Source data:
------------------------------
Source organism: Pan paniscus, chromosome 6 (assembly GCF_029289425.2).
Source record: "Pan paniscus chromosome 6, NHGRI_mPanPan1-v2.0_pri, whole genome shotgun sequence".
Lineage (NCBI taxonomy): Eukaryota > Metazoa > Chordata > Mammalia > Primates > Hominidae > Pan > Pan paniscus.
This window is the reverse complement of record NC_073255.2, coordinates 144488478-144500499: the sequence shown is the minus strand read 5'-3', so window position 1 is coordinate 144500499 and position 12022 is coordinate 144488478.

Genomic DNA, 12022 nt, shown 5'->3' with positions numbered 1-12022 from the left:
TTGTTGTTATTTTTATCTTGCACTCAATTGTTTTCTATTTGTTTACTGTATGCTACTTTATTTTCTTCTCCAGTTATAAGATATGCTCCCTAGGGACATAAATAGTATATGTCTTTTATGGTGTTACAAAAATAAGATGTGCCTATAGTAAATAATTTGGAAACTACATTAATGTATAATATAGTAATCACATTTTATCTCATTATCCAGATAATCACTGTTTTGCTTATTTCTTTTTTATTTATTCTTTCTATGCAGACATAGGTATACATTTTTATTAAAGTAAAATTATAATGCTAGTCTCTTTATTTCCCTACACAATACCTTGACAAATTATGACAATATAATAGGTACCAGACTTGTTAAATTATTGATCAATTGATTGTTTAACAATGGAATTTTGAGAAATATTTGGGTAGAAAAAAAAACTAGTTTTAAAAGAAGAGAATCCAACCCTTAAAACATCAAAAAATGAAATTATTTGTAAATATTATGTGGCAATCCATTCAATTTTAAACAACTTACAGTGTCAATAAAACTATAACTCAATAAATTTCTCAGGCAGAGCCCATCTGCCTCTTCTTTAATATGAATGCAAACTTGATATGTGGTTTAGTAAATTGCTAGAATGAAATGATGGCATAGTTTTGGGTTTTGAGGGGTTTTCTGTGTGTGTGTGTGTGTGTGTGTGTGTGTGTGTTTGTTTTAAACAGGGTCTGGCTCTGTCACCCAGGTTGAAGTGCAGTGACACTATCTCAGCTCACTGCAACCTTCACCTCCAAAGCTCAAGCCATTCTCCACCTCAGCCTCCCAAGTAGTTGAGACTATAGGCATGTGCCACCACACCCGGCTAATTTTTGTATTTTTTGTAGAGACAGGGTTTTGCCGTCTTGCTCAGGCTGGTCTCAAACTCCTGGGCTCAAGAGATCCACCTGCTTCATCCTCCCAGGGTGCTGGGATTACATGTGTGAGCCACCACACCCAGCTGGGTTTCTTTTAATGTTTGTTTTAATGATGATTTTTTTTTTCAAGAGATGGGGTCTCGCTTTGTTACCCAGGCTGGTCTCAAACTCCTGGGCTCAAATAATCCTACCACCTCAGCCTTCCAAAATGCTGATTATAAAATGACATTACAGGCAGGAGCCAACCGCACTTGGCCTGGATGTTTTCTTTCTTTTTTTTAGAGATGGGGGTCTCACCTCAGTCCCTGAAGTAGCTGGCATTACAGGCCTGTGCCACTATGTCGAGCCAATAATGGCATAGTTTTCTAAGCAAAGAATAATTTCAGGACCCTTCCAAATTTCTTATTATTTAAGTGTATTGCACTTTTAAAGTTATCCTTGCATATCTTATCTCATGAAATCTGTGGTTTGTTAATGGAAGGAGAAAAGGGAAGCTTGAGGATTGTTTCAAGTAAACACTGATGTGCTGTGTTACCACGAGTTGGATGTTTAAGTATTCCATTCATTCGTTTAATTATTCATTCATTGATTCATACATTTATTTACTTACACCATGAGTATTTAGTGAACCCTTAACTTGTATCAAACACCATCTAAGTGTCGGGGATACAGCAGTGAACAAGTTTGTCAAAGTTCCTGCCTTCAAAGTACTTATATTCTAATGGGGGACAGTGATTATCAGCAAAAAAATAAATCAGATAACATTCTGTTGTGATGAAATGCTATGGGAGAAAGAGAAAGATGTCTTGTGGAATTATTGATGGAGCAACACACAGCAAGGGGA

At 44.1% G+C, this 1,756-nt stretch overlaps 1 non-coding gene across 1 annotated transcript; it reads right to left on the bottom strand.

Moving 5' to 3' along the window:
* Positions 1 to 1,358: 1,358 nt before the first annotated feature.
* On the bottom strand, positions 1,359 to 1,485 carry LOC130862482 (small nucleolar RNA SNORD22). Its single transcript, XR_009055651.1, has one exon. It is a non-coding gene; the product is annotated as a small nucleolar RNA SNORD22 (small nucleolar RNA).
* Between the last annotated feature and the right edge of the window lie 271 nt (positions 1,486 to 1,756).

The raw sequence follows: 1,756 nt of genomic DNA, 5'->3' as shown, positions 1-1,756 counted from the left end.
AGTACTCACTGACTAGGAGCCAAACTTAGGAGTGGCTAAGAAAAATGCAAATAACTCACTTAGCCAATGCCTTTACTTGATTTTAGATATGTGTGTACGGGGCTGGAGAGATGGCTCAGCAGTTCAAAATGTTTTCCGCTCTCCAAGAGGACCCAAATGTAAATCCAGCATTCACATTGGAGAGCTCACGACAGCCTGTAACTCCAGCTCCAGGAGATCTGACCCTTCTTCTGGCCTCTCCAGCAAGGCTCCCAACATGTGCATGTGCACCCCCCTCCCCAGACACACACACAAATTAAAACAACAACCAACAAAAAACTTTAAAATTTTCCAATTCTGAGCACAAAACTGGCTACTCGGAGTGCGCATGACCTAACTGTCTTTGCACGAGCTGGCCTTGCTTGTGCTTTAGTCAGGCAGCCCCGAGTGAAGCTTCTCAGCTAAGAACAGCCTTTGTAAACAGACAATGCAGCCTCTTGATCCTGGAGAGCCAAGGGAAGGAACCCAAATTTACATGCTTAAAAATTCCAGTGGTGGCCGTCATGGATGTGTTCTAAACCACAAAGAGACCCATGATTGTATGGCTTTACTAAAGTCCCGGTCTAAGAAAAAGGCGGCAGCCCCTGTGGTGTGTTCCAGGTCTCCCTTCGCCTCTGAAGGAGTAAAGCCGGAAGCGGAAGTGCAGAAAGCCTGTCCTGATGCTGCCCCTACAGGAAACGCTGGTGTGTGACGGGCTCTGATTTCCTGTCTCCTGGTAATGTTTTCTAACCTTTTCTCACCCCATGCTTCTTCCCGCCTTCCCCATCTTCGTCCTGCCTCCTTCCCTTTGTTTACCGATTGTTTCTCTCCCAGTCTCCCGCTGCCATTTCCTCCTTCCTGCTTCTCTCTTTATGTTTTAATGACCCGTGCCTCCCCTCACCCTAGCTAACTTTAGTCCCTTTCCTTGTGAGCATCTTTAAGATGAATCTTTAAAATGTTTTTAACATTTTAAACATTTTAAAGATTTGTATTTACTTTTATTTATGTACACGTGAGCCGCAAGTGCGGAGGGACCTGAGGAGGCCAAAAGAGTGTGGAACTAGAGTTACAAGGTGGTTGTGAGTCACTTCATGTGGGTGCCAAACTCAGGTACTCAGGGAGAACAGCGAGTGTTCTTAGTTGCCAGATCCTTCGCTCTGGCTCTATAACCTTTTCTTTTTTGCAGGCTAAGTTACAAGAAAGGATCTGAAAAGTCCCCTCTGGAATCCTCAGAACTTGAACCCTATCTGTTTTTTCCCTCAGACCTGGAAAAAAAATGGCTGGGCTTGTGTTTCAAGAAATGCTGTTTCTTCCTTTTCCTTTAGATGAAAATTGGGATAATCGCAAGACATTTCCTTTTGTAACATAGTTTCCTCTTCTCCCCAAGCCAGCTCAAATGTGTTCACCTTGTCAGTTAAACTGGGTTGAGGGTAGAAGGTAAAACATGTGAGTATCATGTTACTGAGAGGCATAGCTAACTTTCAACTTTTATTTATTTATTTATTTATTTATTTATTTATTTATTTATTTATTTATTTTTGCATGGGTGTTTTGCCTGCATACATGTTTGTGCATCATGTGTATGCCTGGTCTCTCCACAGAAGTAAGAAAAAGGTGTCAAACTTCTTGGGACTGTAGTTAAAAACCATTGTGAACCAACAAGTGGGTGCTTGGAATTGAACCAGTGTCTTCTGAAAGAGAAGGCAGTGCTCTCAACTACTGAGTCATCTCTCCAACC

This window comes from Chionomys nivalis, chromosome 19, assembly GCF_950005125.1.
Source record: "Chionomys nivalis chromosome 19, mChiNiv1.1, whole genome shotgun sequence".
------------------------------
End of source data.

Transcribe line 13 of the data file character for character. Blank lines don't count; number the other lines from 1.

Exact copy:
AGTACTCACTGACTAGGAGCCAAACTTAGGAGTGGCTAAGAAAAATGCAAATAACTCACTTAGCCAATGCCTTTACTTGATTTTAGATATGTGTGTACGGGGCTGGAGAGATGGCTCAGCAGTTCAAAATGTTTTCCGCTCTCCAAGAGGACCCAAATGTAAATCCAGCATTCACATTGGAGAGCTCACGACAGCCTGTAACTCCAGCTCCAGGAGATCTGACCCTTCTTCTGGCCTCTCCAGCAAGGCTCCCAACATGTGCATGTGCACCCCCCTCCCCAGACACACACACAAATTAAAACAACAACCAACAAAAAACTTTAAAATTTTCCAATTCTGAGCACAAAACTGGCTACTCGGAGTGCGCATGACCTAACTGTCTTTGCACGAGCTGGCCTTGCTTGTGCTTTAGTCAGGCAGCCCCGAGTGAAGCTTCTCAGCTAAGAACAGCCTTTGTAAACAGACAATGCAGCCTCTTGATCCTGGAGAGCCAAGGGAAGGAACCCAAATTTACATGCTTAAAAATTCCAGTGGTGGCCGTCATGGATGTGTTCTAAACCACAAAGAGACCCATGATTGTATGGCTTTACTAAAGTCCCGGTCTAAGAAAAAGGCGGCAGCCCCTGTGGTGTGTTCCAGGTCTCCCTTCGCCTCTGAAGGAGTAAAGCCGGAAGCGGAAGTGCAGAAAGCCTGTCCTGATGCTGCCCCTACAGGAAACGCTGGTGTGTGACGGGCTCTGATTTCCTGTCTCCTGGTAATGTTTTCTAACCTTTTCTCACCCCATGCTTCTTCCCGCCTTCCCCATCTTCGTCCTGCCTCCTTCCCTTTGTTTACCGATTGTTTCTCTCCCAGTCTCCCGCTGCCATTTCCTCCTTCCTGCTTCTCTCTTTATGTTTTAATGACCCGTGCCTCCCCTCACCCTAGCTAACTTTAGTCCCTTTCCTTGTGAGCATCTTTAAGATGAATCTTTAAAATGTTTTTAACATTTTAAACATTTTAAAGATTTGTATTTACTTTTATTTATGTACACGTGAGCCGCAAGTGCGGAGGGACCTGAGGAGGCCAAAAGAGTGTGGAACTAGAGTTACAAGGTGGTTGTGAGTCACTTCATGTGGGTGCCAAACTCAGGTACTCAGGGAGAACAGCGAGTGTTCTTAGTTGCCAGATCCTTCGCTCTGGCTCTATAACCTTTTCTTTTTTGCAGGCTAAGTTACAAGAAAGGATCTGAAAAGTCCCCTCTGGAATCCTCAGAACTTGAACCCTATCTGTTTTTTCCCTCAGACCTGGAAAAAAAATGGCTGGGCTTGTGTTTCAAGAAATGCTGTTTCTTCCTTTTCCTTTAGATGAAAATTGGGATAATCGCAAGACATTTCCTTTTGTAACATAGTTTCCTCTTCTCCCCAAGCCAGCTCAAATGTGTTCACCTTGTCAGTTAAACTGGGTTGAGGGTAGAAGGTAAAACATGTGAGTATCATGTTACTGAGAGGCATAGCTAACTTTCAACTTTTATTTATTTATTTATTTATTTATTTATTTATTTATTTATTTATTTATTTTTGCATGGGTGTTTTGCCTGCATACATGTTTGTGCATCATGTGTATGCCTGGTCTCTCCACAGAAGTAAGAAAAAGGTGTCAAACTTCTTGGGACTGTAGTTAAAAACCATTGTGAACCAACAAGTGGGTGCTTGGAATTGAACCAGTGTCTTCTGAAAGAGAAGGCAGTGCTCTCAACTACTGAGTCATCTCTCCAACC